Enhanced fish care planned for Classic

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Shane Durrance

Fish care is a high priority at Bassmaster tournaments, and it will be increasingly relevant at the 2021 Academy Sports + Outdoors Bassmaster Classic presented by Huk.

B.A.S.S. and the Texas Parks and Wildlife Department are partnering to ensure bass caught during the hot weather will be healthy when released back into Lake Ray Roberts. How they will do that is by implementing a fish care plan developed specifically for the north Texas warm, summer weather. 

Between the Classic launch site and Dickies Arena in Fort Worth the distance is 60 miles. With normal afternoon traffic the drive time is 1 hour 20 minutes. That is not an uncommonly far distance or travel timeline between Classic fisheries and arena venues. Previous Classics held in Houston, Birmingham and Greenville, S.C., had similar travel logistics as the Fort Worth event. 

Those Classics were held during early spring, when ambient lake water temperatures were cooler and retained desired levels of oxygen in the livewells used for transporting angler catches. The need to change the process was recognized when the upcoming Classic was moved from March to June.

“We know that moving the Classic to June presents issues with warm water, compounding the potential stress on the fish in transport,” said Gene Gilliland, B.A.S.S. conservation director.

Gilliland, a former fisheries biologist and assistant chief of fisheries for the Oklahoma Department of Wildlife Conservation, collaborated on a first-of-its kind fish care plan with his peers at Texas Parks and Wildlife. Included on the planning committee were B.A.S.S. tournament managers having extensive experience with long-distance transport of bass and related tournament logistics. Following thorough discussions, an enhanced fish care plan was agreed upon for the June 11-13 competition days.

Most notable, the number of bass transported round trip from the lake to the arena will be reduced by 50% when the full field competes on Friday and Saturday.

“Reducing the transportable catch by one half on those days allows us to maintain a traditional Classic arena experience for the fans and TV, while prioritizing conservation of the catch during the warm weather,” said Gilliland.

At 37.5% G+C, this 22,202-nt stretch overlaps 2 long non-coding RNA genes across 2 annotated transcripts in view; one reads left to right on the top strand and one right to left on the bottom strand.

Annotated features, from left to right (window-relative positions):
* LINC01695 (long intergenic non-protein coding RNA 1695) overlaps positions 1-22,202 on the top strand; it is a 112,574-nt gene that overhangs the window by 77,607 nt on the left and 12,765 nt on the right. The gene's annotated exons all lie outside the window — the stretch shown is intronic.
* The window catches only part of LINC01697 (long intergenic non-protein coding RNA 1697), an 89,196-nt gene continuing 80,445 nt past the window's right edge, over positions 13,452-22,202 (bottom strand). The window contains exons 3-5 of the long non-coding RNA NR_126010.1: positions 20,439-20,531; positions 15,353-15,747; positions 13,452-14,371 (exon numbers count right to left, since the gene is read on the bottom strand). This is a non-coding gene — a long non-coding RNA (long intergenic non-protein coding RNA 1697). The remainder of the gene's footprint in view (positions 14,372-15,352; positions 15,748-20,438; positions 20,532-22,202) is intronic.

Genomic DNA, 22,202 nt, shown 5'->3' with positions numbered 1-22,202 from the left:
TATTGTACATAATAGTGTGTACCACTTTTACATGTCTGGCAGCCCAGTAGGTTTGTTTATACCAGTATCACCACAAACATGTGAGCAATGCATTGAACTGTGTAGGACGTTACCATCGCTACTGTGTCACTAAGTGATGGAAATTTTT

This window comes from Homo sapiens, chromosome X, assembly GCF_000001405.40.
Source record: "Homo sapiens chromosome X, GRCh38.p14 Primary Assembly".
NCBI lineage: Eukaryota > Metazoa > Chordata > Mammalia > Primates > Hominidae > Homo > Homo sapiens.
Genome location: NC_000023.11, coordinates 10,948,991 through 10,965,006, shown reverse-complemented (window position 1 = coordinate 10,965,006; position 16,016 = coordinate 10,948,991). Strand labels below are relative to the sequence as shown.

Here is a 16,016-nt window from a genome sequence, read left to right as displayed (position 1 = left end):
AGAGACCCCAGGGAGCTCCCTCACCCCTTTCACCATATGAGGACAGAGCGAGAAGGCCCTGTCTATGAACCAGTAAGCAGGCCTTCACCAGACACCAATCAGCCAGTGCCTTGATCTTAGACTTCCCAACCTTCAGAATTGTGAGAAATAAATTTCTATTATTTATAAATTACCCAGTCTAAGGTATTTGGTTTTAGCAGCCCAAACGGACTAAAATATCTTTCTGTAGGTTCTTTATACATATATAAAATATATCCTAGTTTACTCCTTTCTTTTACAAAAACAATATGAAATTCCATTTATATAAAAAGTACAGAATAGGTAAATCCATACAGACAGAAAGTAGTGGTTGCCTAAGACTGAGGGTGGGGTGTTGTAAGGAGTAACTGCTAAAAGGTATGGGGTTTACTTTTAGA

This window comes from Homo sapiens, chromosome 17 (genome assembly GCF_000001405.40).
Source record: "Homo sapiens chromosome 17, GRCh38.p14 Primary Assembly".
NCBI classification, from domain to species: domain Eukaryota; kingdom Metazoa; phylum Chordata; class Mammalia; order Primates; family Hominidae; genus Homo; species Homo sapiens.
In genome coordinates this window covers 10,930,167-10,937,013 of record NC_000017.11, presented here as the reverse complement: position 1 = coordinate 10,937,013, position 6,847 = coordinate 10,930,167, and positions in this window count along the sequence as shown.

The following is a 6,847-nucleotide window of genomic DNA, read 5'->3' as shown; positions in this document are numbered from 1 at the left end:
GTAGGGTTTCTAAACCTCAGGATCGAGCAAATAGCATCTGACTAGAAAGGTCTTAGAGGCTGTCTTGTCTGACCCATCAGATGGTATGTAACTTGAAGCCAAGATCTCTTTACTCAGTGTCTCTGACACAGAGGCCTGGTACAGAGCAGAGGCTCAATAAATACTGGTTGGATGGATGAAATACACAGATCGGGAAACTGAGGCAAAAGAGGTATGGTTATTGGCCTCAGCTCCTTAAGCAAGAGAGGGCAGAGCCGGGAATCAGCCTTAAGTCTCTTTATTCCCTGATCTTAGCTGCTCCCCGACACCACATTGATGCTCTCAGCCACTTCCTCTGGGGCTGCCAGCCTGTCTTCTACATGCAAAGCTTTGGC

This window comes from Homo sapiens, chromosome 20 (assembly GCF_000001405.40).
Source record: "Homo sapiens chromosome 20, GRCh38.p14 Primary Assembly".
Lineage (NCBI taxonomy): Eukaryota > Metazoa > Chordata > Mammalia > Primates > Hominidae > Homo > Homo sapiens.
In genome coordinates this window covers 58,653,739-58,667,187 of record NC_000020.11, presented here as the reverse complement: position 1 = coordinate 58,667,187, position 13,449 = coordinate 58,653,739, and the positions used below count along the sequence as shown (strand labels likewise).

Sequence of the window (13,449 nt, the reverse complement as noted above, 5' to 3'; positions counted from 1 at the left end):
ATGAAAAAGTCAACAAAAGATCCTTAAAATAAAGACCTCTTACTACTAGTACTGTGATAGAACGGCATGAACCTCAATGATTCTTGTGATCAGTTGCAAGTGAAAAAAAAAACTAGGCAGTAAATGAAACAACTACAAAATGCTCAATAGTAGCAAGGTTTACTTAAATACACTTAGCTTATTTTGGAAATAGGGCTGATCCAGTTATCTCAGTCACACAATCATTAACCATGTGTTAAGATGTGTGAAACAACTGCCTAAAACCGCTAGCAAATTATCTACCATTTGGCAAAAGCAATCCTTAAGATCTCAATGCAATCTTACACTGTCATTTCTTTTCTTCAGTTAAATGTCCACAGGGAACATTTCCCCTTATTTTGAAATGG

On Friday and Saturday, the anglers will return to the launch site at the Ray Roberts State Park’s Isle du Bois Unit, which will be closed to public access during the afternoon. The boats will be trailered and moved to a weigh-in station near the ramp. The anglers will bag their catch and have it immediately weighed. The weight will not be shared with anyone until the anglers arrive at the arena. 

“Every fish will be weighed on the same scale, unlike other catch-weigh-release tournaments that use a separate handheld scale for each angler,” said Gilliland. “We are doing that to maintain the integrity of the Classic, to avoid any weight discrepancies in bass fishing’s world championship event.”

To expedite the weigh-in process, there will be no emcee, spectators or live media coverage at the remote site, although B.A.S.S. camera crews will capture footage of the lakeside process to show fans in the arena.

Each angler will be allowed to transport the largest two bass from their five-bass limit to Dickies Arena. Immediately after being weighed, the remaining fish will be loaded onto one of B.A.S.S.’ Yamaha/AFTCO live release boats. Water temperature and oxygen levels in the transport tanks aboard the boats will be monitored and maintained to prepare the fish for release back into the lake following the weigh-in. 

Texas Parks and Wildlife biologists will be at the remote location to assist preparing the fish for transport back to the arena. Water temperatures in the anglers’ livewells will be monitored, oxygen will be added as needed, and calculated amounts of ice will be added to reduce stress and slow metabolism.

In Fort Worth, more Texas Parks and Wildlife biologists will assess the fish upon their arrival in the outdoor staging area. Oxygen and ice will be added as needed to livewells while the boats wait to enter the arena. 

Anglers will display up to two bass to the fans as the official weight determined at the lake is revealed. After a few quick photos, the fish will be taken backstage where awaiting Texas Parks and Wildlife biologists will load the fish into aerated hatchery trailers for transport back to Ray Roberts. B.A.S.S. staff will be waiting with the release boat to assist TPWD in releasing the fish.

On Championship Sunday, the 25 finalists will bring up to a five-bass limit back to the arena, following the same fish care protocol as the previous days. The catches will be weighed on stage, and the fish transported back to Ray Roberts for release.

“Texas Parks and Wildlife was very involved in every step of this plan. We will be supporting their efforts to ensure the fish caught from Ray Roberts, will be returned to Ray Roberts, to be caught again by Texas anglers,” said Gilliland.